More low-tech companies filing Chapter 11
Kodak is just the latest low-tech company to file for bankruptcy. What will be next?
Adriene Hill: Eastman Kodak declared Chapter 11 bankruptcy protection this morning, which is hard to be surprised by. Digital cameras, the cameras on our phone -- they've changed the way we think about our snapshots. And it's the latest in a string of low-tech companies that didn't change course fast enough.
For more we turn to Henry Blodget, editor of Business Insider. Good morning.
Henry Blodget: Good morning, thank you for having me.
Hill: So we’ve seen Borders, Blockbuster, and now Kodak -- all businesses that just didn’t keep up with technology. What industries or companies do you think are next?
Blodget: Well, I think certainly the media industry is in trouble and figuring out what it's going to do. Obviously newspapers have had to radically change their models. I don’t think there’s any question that the Internet will continue to create havoc with traditional industries and you’ll probably see more companies like Blockbuster.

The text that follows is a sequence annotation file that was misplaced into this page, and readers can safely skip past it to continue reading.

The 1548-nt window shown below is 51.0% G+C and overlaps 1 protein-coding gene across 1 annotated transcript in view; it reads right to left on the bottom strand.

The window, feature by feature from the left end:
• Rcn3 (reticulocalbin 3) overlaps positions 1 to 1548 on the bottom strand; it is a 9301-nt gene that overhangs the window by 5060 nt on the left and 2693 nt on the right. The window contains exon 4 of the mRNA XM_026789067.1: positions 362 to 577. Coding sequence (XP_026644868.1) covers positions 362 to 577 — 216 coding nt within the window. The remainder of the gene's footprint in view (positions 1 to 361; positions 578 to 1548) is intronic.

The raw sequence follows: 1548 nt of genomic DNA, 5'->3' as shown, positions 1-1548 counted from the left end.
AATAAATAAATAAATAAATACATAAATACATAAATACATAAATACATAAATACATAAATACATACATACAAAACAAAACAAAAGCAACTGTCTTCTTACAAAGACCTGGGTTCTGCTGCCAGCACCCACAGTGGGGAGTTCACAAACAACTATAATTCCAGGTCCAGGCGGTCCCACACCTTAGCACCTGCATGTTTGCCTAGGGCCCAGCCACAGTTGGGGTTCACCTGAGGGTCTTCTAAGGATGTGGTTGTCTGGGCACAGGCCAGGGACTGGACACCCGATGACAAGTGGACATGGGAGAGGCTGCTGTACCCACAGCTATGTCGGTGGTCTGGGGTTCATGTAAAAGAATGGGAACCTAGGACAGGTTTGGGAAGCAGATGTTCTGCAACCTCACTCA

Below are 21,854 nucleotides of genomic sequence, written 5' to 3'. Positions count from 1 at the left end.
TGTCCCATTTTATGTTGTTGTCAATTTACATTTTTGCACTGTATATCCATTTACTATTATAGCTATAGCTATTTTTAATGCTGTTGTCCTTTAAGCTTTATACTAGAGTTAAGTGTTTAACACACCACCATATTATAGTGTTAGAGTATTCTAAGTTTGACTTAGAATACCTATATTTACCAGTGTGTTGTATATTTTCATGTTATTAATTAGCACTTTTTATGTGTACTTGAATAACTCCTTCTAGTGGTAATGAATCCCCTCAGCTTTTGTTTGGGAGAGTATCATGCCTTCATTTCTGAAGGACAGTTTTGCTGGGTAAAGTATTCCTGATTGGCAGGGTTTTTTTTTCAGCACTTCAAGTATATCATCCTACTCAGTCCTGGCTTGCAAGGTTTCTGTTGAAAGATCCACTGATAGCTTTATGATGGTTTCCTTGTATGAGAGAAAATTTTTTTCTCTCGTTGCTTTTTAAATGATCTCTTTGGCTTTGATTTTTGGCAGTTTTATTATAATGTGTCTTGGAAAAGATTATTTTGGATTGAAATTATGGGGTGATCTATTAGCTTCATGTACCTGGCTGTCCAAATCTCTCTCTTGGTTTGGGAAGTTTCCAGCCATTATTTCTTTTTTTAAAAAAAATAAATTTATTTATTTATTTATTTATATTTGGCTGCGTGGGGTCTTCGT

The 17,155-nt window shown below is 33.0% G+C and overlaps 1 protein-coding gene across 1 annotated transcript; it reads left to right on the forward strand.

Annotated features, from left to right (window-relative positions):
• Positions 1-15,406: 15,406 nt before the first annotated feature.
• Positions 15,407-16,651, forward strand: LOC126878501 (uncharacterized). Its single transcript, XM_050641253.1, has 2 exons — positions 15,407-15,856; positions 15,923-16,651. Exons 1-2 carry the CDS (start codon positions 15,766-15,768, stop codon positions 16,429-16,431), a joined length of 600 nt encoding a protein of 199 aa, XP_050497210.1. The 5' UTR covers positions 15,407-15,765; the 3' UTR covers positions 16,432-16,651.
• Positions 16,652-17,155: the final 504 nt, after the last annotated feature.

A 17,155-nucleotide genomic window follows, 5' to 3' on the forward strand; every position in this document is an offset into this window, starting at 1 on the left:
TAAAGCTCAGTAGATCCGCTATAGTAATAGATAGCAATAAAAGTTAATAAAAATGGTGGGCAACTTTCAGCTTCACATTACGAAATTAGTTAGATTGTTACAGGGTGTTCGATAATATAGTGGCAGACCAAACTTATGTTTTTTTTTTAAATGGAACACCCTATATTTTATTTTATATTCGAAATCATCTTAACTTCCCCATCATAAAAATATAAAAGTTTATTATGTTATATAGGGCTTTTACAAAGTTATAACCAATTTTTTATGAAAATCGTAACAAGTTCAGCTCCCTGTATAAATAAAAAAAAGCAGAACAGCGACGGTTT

Hill: How can old tech companies stay relevant?
Blodget: I think when you have a change as radical as the one that destroyed Kodak, it is extremely difficult. Basically, a new technology came along and it eliminated the need for their core product; people don’t sell film for digital photography. People like to say it's that the companies were stupid or they missed something. I think the truth is, that the market changed and they just didn’t change quickly enough.
Hill: Is there an industry out there that everyone says is going away that you actually think will make it?
Blodget: I think the TV industry is surprising a lot of people with its resilience. For the last five to ten years, everybody has been saying, “network TV is toast, people like to watch shows now. They don’t care about NBC or ABC, they’re just going to watch their favorite shows and the cable industry will disintegrate.”
And it turns out that people are actually very willing to pay for the convenience of having a big pipe bring in everything into their house and even as cable bills keep going up and up and up, people still are willing to pay for that. There is still this argument about what will happen to TV but right now it’s surprising people with its strength.
Hill: Henry Blodget is editor of Business Insider. Thanks so much.
Blodget: Thank you for having me.